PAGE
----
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Muslim key-holder at Church of the Holy Sepulchre refuses to welcome Mike Pence

(Reuters/Joshua Roberts)FILE PHOTO: U.S. Vice President Mike Pence arrives before U.S. President Donald Trump and Singapore's Prime Minister Lee Hsien Loong speak at a joint statement at the White House in Washington, DC, U.S. October 23, 2017.

A Muslim man holding the key to the Church of the Holy Sepulchre has stated that he will not welcome Vice President Mike Pence when he visits Jerusalem's Old City this month.

"I absolutely refuse to officially welcome the American Vice President Mr. Mike Pence at the Church of the Holy Sepulchre and I will not be physically in church during his visit," Adeep Joudeh, the custodian of the church, stated in a letter to Israel's Channel 2 News on Wednesday, as reported by Common Dreams.

Joudeh said that his refusal is a way of expressing his condemnation of President Donald Trump's decision to recognize Jerusalem as the capital of Israel.

The church, which is located in the Christian Quarter of the Old City, is considered as one of the world's most sacred Christian sites, and it is believed to contain the site where Jesus Christ was buried.

According to Times of Israel, Pence's visit is due next week, but a spokeswoman for the vice president said that he has no plans to visit a church at this stage.

A senior official at the church also noted that no visit had been planned and dismissed the significance of Joudeh's letter.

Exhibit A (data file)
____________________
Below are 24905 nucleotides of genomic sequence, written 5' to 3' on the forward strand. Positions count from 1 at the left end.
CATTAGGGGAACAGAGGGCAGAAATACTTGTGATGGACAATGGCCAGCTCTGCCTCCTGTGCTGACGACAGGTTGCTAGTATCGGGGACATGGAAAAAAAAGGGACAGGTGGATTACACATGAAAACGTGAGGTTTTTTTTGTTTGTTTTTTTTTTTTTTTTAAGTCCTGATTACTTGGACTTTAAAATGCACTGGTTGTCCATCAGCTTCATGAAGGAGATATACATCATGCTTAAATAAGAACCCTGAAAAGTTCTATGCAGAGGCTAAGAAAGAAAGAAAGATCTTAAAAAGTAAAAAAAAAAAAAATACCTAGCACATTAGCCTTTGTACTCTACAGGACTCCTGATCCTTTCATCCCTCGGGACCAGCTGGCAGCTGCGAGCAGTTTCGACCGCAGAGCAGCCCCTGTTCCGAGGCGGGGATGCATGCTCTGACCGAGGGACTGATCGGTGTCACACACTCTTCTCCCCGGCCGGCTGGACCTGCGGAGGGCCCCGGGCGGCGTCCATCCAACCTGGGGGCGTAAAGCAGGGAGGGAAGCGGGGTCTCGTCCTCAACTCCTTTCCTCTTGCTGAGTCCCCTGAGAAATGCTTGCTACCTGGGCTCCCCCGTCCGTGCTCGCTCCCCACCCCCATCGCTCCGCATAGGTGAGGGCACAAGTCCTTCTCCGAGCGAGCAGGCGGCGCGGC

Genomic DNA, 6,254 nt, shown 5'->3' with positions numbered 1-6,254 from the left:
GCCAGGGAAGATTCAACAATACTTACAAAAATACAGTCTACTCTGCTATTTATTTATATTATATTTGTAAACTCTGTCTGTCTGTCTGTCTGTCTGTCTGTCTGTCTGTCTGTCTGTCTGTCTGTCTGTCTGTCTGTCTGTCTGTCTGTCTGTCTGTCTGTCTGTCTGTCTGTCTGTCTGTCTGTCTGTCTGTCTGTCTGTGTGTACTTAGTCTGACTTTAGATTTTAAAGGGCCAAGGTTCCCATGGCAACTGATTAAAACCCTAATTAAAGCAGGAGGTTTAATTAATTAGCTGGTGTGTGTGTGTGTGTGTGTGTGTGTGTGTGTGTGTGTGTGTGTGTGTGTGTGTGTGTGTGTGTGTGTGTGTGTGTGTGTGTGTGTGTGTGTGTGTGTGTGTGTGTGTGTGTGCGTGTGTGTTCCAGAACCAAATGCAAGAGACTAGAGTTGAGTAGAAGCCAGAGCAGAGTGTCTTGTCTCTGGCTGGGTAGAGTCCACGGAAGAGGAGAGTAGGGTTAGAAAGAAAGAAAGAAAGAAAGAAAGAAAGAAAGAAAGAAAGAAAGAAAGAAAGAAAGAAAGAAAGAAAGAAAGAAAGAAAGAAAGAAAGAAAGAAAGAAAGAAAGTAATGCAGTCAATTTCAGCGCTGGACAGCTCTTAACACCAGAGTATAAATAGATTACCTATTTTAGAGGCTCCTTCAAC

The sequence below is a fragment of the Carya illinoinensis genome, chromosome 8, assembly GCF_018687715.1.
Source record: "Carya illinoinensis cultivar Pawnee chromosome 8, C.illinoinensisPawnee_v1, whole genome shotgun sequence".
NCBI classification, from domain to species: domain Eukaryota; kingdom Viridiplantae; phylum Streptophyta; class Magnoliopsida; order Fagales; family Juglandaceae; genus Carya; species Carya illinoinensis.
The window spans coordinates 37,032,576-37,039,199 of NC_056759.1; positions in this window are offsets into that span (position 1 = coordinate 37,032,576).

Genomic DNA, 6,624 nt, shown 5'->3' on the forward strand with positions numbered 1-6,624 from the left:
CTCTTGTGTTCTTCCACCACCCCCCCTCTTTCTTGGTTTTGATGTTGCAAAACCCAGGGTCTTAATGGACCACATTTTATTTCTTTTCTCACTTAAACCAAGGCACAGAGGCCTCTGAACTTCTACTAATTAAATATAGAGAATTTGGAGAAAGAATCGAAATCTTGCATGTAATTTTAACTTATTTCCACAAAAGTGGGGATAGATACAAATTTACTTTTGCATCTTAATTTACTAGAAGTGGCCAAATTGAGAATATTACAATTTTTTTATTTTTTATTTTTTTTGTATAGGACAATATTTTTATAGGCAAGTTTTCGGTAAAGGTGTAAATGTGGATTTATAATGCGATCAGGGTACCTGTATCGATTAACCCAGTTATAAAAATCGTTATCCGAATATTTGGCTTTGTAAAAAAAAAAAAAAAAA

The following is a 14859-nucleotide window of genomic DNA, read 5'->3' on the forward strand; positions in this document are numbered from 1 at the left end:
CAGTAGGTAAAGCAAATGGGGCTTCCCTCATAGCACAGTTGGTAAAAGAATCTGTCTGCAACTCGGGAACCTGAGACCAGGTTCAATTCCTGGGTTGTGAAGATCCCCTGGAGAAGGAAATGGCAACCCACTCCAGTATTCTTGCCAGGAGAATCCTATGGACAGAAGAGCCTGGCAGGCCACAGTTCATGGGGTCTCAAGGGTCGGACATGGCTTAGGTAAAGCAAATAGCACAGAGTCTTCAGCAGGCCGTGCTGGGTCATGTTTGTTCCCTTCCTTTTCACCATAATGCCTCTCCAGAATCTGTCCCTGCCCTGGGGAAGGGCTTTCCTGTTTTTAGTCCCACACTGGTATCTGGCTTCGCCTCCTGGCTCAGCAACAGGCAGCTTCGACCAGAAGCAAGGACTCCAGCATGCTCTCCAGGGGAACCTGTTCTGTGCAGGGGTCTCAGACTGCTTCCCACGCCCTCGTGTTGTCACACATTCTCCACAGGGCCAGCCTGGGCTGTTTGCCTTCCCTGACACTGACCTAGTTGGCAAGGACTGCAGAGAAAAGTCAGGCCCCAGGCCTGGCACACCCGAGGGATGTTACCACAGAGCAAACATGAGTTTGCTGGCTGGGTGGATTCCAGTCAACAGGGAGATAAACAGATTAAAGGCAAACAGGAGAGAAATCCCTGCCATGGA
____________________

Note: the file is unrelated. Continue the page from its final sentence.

"We didn't receive any formal or informal request and if there is a request, there is a status quo procedure to respect involving the three communities. Anyway it is not up to one of the key keepers to decide anything about this kind of issue," the official said.

Two other church officials stressed that Joudeh is not a church official and does not represent the Christian denominations that have a stake in the church.

Joudeh holds the key to the church as part of a long tradition of Muslim men who inherit the responsibility of opening and closing the church in order to keep the status quo between all the different parties at the sacred site.

"We will say to Mr. Trump, it's not reasonable that one can give something away that doesn't belong to him to someone that doesn't deserve it," Joudeh stated in the letter.

Trump's decision to recognize Jerusalem as Israel's capital ignited protests in Gaza and the West Bank, where Palestinians view East Jerusalem as the capital of a future Palestinian state.

In Egypt, the leader of the Coptic Christian Church announced last week that he will not meet with Pence, noting that Trump's decision came "at an unsuitable time and without consideration for the feelings of millions of people."

A meeting between Pence and Palestinian Authority President Mahmoud Abbas was also canceled following Trump's announcement.

Abbas's diplomatic adviser, Majdi Khaldi, stated on Saturday that the meeting between the PA president and Pence was canceled "because the US has crossed red lines" on Jerusalem.

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